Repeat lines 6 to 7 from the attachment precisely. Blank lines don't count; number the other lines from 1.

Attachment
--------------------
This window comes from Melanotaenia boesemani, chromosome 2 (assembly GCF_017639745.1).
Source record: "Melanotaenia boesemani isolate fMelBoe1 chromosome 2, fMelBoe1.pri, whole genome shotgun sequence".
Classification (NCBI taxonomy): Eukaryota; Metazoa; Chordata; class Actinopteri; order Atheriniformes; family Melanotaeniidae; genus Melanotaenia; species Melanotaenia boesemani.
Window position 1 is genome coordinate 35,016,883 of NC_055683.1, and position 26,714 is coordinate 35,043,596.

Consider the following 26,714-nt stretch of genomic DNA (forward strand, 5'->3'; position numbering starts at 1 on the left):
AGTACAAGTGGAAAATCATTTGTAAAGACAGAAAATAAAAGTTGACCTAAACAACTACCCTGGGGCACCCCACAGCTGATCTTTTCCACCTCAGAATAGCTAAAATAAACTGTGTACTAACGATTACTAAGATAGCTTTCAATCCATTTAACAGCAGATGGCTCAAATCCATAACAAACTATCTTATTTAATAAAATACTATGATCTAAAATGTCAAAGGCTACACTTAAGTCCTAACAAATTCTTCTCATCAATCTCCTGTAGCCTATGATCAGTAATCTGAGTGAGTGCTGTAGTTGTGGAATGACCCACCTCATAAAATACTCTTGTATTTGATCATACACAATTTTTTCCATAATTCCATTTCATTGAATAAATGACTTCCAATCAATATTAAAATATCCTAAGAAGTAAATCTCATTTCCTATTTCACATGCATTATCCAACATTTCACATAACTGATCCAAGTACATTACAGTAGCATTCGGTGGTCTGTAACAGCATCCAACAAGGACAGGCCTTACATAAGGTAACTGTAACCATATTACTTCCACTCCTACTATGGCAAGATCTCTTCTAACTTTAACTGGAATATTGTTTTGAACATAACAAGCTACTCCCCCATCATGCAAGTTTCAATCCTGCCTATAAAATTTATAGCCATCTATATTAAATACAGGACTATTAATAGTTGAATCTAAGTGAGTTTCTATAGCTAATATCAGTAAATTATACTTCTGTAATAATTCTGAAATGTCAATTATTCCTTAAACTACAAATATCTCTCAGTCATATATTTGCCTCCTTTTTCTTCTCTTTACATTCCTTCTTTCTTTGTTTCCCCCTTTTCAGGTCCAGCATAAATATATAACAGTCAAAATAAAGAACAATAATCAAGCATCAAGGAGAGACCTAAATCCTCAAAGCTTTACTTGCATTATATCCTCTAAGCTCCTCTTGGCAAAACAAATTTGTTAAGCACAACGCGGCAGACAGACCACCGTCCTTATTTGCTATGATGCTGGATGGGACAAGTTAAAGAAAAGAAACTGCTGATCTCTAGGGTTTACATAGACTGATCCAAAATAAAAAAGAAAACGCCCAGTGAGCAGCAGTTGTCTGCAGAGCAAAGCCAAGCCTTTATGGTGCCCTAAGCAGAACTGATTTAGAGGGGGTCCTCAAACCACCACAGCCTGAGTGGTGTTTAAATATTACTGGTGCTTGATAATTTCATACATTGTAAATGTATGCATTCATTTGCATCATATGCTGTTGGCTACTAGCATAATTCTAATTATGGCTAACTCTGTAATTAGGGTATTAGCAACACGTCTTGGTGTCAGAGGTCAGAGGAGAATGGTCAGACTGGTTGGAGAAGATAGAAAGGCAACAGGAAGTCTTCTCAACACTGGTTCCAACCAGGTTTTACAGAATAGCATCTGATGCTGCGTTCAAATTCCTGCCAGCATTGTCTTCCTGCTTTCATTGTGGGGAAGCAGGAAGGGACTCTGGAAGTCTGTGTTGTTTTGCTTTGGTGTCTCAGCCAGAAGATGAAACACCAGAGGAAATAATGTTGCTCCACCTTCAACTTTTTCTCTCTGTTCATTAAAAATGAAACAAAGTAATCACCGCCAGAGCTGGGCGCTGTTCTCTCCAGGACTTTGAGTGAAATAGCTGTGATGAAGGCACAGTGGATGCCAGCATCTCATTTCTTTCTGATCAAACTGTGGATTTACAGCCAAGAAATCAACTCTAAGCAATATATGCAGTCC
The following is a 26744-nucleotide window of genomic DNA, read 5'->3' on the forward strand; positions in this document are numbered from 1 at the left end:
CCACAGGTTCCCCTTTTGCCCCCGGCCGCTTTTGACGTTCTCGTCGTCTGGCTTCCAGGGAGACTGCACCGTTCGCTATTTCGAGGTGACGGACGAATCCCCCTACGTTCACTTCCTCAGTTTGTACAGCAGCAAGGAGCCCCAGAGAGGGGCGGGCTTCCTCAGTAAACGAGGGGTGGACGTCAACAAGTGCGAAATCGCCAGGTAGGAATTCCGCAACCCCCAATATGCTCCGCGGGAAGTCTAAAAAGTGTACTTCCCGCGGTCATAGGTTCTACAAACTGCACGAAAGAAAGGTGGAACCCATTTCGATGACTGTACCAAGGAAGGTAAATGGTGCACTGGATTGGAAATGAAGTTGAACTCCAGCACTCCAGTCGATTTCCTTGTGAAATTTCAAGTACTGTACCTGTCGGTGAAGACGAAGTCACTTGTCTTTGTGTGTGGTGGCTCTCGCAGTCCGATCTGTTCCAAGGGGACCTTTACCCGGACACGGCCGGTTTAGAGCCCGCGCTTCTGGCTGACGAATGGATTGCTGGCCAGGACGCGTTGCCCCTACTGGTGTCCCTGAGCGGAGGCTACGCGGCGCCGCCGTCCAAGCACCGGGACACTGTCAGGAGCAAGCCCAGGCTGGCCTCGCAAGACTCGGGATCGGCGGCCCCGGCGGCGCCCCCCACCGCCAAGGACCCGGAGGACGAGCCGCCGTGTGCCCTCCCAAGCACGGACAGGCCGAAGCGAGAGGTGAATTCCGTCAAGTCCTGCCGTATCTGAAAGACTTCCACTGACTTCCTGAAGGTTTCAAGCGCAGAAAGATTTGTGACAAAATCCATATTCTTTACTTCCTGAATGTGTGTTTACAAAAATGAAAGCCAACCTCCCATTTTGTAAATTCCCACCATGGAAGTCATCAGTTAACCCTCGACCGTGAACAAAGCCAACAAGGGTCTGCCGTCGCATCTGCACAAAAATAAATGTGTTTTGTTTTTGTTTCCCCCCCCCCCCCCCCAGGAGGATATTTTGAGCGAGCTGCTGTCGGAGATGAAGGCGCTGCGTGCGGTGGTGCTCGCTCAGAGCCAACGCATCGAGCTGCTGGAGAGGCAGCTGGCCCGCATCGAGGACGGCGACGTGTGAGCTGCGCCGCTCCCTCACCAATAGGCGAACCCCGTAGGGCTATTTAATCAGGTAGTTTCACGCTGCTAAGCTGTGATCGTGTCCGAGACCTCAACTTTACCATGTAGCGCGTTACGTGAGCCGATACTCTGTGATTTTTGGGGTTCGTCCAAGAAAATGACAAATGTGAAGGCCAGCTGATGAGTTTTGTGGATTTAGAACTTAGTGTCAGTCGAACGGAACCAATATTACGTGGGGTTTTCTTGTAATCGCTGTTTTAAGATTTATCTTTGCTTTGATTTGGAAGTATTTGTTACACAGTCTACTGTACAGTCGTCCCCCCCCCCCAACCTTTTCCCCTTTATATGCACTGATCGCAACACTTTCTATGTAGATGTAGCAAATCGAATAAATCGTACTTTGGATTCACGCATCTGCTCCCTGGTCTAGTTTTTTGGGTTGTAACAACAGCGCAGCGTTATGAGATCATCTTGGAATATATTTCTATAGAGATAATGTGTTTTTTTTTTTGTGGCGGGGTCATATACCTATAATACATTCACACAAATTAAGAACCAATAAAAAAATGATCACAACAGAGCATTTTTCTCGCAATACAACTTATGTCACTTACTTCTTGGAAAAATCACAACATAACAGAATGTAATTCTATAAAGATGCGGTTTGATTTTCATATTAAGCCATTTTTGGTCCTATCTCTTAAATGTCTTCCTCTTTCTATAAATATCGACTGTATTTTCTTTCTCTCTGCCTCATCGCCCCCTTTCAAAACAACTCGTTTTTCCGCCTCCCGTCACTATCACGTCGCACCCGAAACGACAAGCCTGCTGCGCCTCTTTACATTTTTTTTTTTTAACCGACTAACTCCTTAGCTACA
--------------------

AGTACAAGTGGAAAATCATTTGTAAAGACAGAAAATAAAAGTTGACCTAAACAACTACCCTGGGGCACCCCACAGCTGATCTTTTCCACCTCAGAATAGCTAAAATAAACTGTGTACTAACGATTACTAAGATAGCTTTCAATCCATTTAACAGCAGATGGCTCAAATCCATAACAAACTATCTTATTTAATAAAATACTATGATCTAAAATGTCAAAGGCTACACTTAAGTCCTAACAAATTCTTCTCATCAATCTCCTGTAGCCTATGATCAGTAATCTGAGTGAGTGCTGTAGTTGTGGAATGACCCACCTCATAAAATACTCTTGTATTTGATCATACACAATTTTTTCCATAATTCCATTTCATTGAATAAATGACTTCCAATCAATATTAAAATATCCTAAGAAGTAAATCTCATTTCCTATTTCACATGCATTATCCAACATTTCACATAACTGATCCAAGTACATTACAGTAGCATTCGGTGGTCTGTAACAGCATCCAACAAGGACAGGCCTTACATAAGGTAACTGTAACCATATTACTTCCACTCCTACTATGGCAAGATCTCTTCTAACTTTAACTGGAATATTGTTTTGAACATAACAAGCTACTCCCCCATCATGCAAGTTTCAATCCTGCCTATAAAATTTATAGCCATCTATATTAAATACAGGACTATTAATAGTTGAATCTAAGTGAGTTTCTATAGCTAATATCAGTAAATTATACTTCTGTAATAATTCTGAAATGTCAATTATTCCTTAAACTACAAATATCTCTCAGTCATATATTTGCCTCCTTTTTCTTCTCTTTACATTCCTTCTTTCTTTGTTTCCCCCTTTTCAGGTCCAGCATAAATATATAACAGTCAAAATAAAGAACAATAATCAAGCATCAAGGAGAGACCTAAATCCTCAAAGCTTTACTTGCATTATATCCTCTAAGCTCCTCTTGGCAAAACAAATTTGTTAAGCACAACGCGGCAGACAGACCACCGTCCTTATTTGCTATGATGCTGGATGGGACAAGTTAAAGAAAAGAAACTGCTGATCTCTAGGGTTTACATAGACTGATCCAAAATAAAAAAGAAAACGCCCAGTGAGCAGCAGTTGTCTGCAGAGCAAAGCCAAGCCTTTATGGTGCCCTAAGCAGAACTGATTTAGAGGGGGTCCTCAAACCACCACAGCCTGAGTGGTGTTTAAATATTACTGGTGCTTGATAATTTCATACATTGTAAATGTATGCATTCATTTGCATCATATGCTGTTGGCTACTAGCATAATTCTAATTATGGCTAACTCTGTAATTAGGGTATTAGCAACACGTCTTGGTGTCAGAGGTCAGAGGAGAATGGTCAGACTGGTTGGAGAAGATAGAAAGGCAACAGGAAGTCTTCTCAACACTGGTTCCAACCAGGTTTTACAGAATAGCATCTGATGCTGCGTTCAAATTCCTGCCAGCATTGTCTTCCTGCTTTCATTGTGGGGAAGCAGGAAGGGACTCTGGAAGTCTGTGTTGTTTTGCTTTGGTGTCTCAGCCAGAAGATGAAACACCAGAGGAAATAATGTTGCTCCACCTTCAACTTTTTCTCTCTGTTCATTAAAAATGAAACAAAGTAATCACCGCCAGAGCTGGGCGCTGTTCTCTCCAGGACTTTGAGTGAAATAGCTGTGATGAAGGCACAGTGGATGCCAGCATCTCATTTCTTTCTGATCAAACTGTGGATTTACAGCCAAGAAATCAACTCTAAGCAATATATGCAGTCC
The following is a 26744-nucleotide window of genomic DNA, read 5'->3' on the forward strand; positions in this document are numbered from 1 at the left end: